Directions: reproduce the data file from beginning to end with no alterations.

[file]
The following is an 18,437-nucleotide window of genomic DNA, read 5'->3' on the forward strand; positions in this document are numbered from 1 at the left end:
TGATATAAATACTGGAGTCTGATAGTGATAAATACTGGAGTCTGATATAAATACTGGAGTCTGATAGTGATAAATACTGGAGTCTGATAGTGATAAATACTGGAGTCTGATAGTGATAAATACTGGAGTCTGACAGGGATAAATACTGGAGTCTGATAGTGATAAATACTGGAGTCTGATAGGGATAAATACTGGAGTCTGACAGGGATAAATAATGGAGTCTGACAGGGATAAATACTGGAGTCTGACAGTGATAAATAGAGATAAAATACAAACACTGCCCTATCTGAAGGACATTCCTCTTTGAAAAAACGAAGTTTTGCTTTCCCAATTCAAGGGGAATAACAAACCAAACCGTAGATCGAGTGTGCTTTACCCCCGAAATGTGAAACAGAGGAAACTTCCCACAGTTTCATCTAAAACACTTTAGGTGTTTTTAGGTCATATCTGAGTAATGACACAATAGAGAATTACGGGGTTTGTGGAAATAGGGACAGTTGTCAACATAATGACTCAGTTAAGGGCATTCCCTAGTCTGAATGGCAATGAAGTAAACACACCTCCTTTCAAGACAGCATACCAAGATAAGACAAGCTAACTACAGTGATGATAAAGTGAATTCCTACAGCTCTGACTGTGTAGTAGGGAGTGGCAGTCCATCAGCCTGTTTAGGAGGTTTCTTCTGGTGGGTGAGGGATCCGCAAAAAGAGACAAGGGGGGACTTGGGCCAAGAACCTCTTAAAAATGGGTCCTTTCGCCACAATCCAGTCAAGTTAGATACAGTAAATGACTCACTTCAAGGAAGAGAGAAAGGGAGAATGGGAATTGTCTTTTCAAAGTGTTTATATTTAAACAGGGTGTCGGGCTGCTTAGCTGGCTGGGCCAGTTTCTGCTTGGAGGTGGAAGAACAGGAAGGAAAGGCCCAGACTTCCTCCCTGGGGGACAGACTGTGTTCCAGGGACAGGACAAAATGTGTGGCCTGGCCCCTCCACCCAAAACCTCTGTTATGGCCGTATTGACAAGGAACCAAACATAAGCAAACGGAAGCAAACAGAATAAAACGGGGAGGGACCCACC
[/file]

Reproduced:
The following is an 18,437-nucleotide window of genomic DNA, read 5'->3' on the forward strand; positions in this document are numbered from 1 at the left end:
TGATATAAATACTGGAGTCTGATAGTGATAAATACTGGAGTCTGATATAAATACTGGAGTCTGATAGTGATAAATACTGGAGTCTGATAGTGATAAATACTGGAGTCTGATAGTGATAAATACTGGAGTCTGACAGGGATAAATACTGGAGTCTGATAGTGATAAATACTGGAGTCTGATAGGGATAAATACTGGAGTCTGACAGGGATAAATAATGGAGTCTGACAGGGATAAATACTGGAGTCTGACAGTGATAAATAGAGATAAAATACAAACACTGCCCTATCTGAAGGACATTCCTCTTTGAAAAAACGAAGTTTTGCTTTCCCAATTCAAGGGGAATAACAAACCAAACCGTAGATCGAGTGTGCTTTACCCCCGAAATGTGAAACAGAGGAAACTTCCCACAGTTTCATCTAAAACACTTTAGGTGTTTTTAGGTCATATCTGAGTAATGACACAATAGAGAATTACGGGGTTTGTGGAAATAGGGACAGTTGTCAACATAATGACTCAGTTAAGGGCATTCCCTAGTCTGAATGGCAATGAAGTAAACACACCTCCTTTCAAGACAGCATACCAAGATAAGACAAGCTAACTACAGTGATGATAAAGTGAATTCCTACAGCTCTGACTGTGTAGTAGGGAGTGGCAGTCCATCAGCCTGTTTAGGAGGTTTCTTCTGGTGGGTGAGGGATCCGCAAAAAGAGACAAGGGGGGACTTGGGCCAAGAACCTCTTAAAAATGGGTCCTTTCGCCACAATCCAGTCAAGTTAGATACAGTAAATGACTCACTTCAAGGAAGAGAGAAAGGGAGAATGGGAATTGTCTTTTCAAAGTGTTTATATTTAAACAGGGTGTCGGGCTGCTTAGCTGGCTGGGCCAGTTTCTGCTTGGAGGTGGAAGAACAGGAAGGAAAGGCCCAGACTTCCTCCCTGGGGGACAGACTGTGTTCCAGGGACAGGACAAAATGTGTGGCCTGGCCCCTCCACCCAAAACCTCTGTTATGGCCGTATTGACAAGGAACCAAACATAAGCAAACGGAAGCAAACAGAATAAAACGGGGAGGGACCCACC